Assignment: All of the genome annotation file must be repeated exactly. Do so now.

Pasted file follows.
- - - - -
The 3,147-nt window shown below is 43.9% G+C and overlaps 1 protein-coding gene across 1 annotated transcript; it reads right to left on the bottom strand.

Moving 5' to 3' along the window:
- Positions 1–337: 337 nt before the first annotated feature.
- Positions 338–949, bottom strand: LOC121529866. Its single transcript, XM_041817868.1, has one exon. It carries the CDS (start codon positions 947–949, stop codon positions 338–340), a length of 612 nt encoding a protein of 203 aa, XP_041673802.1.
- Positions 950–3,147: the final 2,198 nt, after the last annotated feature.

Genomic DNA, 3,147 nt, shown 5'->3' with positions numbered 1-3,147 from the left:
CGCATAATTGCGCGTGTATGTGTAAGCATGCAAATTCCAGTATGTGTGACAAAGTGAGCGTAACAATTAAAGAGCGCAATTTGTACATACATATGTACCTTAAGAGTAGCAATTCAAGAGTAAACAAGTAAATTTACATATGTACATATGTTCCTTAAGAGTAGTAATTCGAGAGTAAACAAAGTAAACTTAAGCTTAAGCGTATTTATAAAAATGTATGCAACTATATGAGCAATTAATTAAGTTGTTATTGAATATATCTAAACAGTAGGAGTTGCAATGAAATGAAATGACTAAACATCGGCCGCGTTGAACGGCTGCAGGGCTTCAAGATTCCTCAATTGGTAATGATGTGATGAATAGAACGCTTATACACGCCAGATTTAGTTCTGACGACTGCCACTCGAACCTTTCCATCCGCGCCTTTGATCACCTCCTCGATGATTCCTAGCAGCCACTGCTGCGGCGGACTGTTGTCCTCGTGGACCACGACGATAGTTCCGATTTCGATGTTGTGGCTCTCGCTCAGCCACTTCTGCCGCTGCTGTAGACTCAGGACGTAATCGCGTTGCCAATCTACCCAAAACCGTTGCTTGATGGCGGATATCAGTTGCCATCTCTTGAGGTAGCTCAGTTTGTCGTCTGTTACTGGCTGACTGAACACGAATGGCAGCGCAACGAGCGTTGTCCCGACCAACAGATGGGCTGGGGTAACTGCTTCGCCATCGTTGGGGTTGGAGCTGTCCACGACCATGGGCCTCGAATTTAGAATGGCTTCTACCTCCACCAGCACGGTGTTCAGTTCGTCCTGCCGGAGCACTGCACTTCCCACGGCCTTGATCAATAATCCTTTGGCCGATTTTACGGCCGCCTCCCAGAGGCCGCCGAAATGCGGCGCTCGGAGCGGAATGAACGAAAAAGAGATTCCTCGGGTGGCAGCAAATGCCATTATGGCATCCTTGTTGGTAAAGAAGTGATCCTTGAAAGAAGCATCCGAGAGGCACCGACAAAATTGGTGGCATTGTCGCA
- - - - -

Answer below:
The 3,147-nt window shown below is 43.9% G+C and overlaps 1 protein-coding gene across 1 annotated transcript; it reads right to left on the bottom strand.

Moving 5' to 3' along the window:
- Positions 1–337: 337 nt before the first annotated feature.
- Positions 338–949, bottom strand: LOC121529866. Its single transcript, XM_041817868.1, has one exon. It carries the CDS (start codon positions 947–949, stop codon positions 338–340), a length of 612 nt encoding a protein of 203 aa, XP_041673802.1.
- Positions 950–3,147: the final 2,198 nt, after the last annotated feature.

Genomic DNA, 3,147 nt, shown 5'->3' with positions numbered 1-3,147 from the left:
CGCATAATTGCGCGTGTATGTGTAAGCATGCAAATTCCAGTATGTGTGACAAAGTGAGCGTAACAATTAAAGAGCGCAATTTGTACATACATATGTACCTTAAGAGTAGCAATTCAAGAGTAAACAAGTAAATTTACATATGTACATATGTTCCTTAAGAGTAGTAATTCGAGAGTAAACAAAGTAAACTTAAGCTTAAGCGTATTTATAAAAATGTATGCAACTATATGAGCAATTAATTAAGTTGTTATTGAATATATCTAAACAGTAGGAGTTGCAATGAAATGAAATGACTAAACATCGGCCGCGTTGAACGGCTGCAGGGCTTCAAGATTCCTCAATTGGTAATGATGTGATGAATAGAACGCTTATACACGCCAGATTTAGTTCTGACGACTGCCACTCGAACCTTTCCATCCGCGCCTTTGATCACCTCCTCGATGATTCCTAGCAGCCACTGCTGCGGCGGACTGTTGTCCTCGTGGACCACGACGATAGTTCCGATTTCGATGTTGTGGCTCTCGCTCAGCCACTTCTGCCGCTGCTGTAGACTCAGGACGTAATCGCGTTGCCAATCTACCCAAAACCGTTGCTTGATGGCGGATATCAGTTGCCATCTCTTGAGGTAGCTCAGTTTGTCGTCTGTTACTGGCTGACTGAACACGAATGGCAGCGCAACGAGCGTTGTCCCGACCAACAGATGGGCTGGGGTAACTGCTTCGCCATCGTTGGGGTTGGAGCTGTCCACGACCATGGGCCTCGAATTTAGAATGGCTTCTACCTCCACCAGCACGGTGTTCAGTTCGTCCTGCCGGAGCACTGCACTTCCCACGGCCTTGATCAATAATCCTTTGGCCGATTTTACGGCCGCCTCCCAGAGGCCGCCGAAATGCGGCGCTCGGAGCGGAATGAACGAAAAAGAGATTCCTCGGGTGGCAGCAAATGCCATTATGGCATCCTTGTTGGTAAAGAAGTGATCCTTGAAAGAAGCATCCGAGAGGCACCGACAAAATTGGTGGCATTGTCGCA